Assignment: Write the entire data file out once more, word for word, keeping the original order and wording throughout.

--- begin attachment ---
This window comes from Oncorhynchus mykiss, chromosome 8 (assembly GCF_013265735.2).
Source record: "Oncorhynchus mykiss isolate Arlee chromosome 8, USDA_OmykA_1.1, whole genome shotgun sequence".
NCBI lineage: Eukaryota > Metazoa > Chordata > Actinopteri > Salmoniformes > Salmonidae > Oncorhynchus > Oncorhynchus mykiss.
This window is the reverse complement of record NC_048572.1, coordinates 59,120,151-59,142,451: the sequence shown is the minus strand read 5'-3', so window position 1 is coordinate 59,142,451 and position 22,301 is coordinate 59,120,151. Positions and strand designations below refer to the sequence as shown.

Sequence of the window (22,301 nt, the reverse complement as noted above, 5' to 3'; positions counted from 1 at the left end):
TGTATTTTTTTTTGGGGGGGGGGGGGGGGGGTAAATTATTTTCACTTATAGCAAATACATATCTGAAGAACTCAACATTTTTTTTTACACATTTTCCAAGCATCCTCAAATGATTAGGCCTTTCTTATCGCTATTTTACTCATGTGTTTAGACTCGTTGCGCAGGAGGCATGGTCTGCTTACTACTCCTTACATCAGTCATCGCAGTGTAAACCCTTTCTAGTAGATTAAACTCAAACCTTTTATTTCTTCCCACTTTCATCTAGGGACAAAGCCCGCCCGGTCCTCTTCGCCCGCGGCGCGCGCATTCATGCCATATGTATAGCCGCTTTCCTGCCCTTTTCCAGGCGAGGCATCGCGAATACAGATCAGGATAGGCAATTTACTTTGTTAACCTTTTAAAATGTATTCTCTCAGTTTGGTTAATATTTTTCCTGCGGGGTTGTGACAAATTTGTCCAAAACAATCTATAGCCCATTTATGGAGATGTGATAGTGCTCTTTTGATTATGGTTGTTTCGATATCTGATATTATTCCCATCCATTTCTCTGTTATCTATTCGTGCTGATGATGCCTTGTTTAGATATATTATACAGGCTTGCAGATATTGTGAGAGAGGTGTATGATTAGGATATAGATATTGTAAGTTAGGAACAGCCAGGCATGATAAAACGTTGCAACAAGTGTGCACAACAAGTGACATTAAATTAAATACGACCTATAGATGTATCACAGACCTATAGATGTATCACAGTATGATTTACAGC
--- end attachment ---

This window comes from Oncorhynchus mykiss, chromosome 8 (assembly GCF_013265735.2).
Source record: "Oncorhynchus mykiss isolate Arlee chromosome 8, USDA_OmykA_1.1, whole genome shotgun sequence".
NCBI lineage: Eukaryota > Metazoa > Chordata > Actinopteri > Salmoniformes > Salmonidae > Oncorhynchus > Oncorhynchus mykiss.
This window is the reverse complement of record NC_048572.1, coordinates 59,120,151-59,142,451: the sequence shown is the minus strand read 5'-3', so window position 1 is coordinate 59,142,451 and position 22,301 is coordinate 59,120,151. Positions and strand designations below refer to the sequence as shown.

Sequence of the window (22,301 nt, the reverse complement as noted above, 5' to 3'; positions counted from 1 at the left end):
TGTATTTTTTTTTGGGGGGGGGGGGGGGGGGTAAATTATTTTCACTTATAGCAAATACATATCTGAAGAACTCAACATTTTTTTTTACACATTTTCCAAGCATCCTCAAATGATTAGGCCTTTCTTATCGCTATTTTACTCATGTGTTTAGACTCGTTGCGCAGGAGGCATGGTCTGCTTACTACTCCTTACATCAGTCATCGCAGTGTAAACCCTTTCTAGTAGATTAAACTCAAACCTTTTATTTCTTCCCACTTTCATCTAGGGACAAAGCCCGCCCGGTCCTCTTCGCCCGCGGCGCGCGCATTCATGCCATATGTATAGCCGCTTTCCTGCCCTTTTCCAGGCGAGGCATCGCGAATACAGATCAGGATAGGCAATTTACTTTGTTAACCTTTTAAAATGTATTCTCTCAGTTTGGTTAATATTTTTCCTGCGGGGTTGTGACAAATTTGTCCAAAACAATCTATAGCCCATTTATGGAGATGTGATAGTGCTCTTTTGATTATGGTTGTTTCGATATCTGATATTATTCCCATCCATTTCTCTGTTATCTATTCGTGCTGATGATGCCTTGTTTAGATATATTATACAGGCTTGCAGATATTGTGAGAGAGGTGTATGATTAGGATATAGATATTGTAAGTTAGGAACAGCCAGGCATGATAAAACGTTGCAACAAGTGTGCACAACAAGTGACATTAAATTAAATACGACCTATAGATGTATCACAGACCTATAGATGTATCACAGTATGATTTACAGC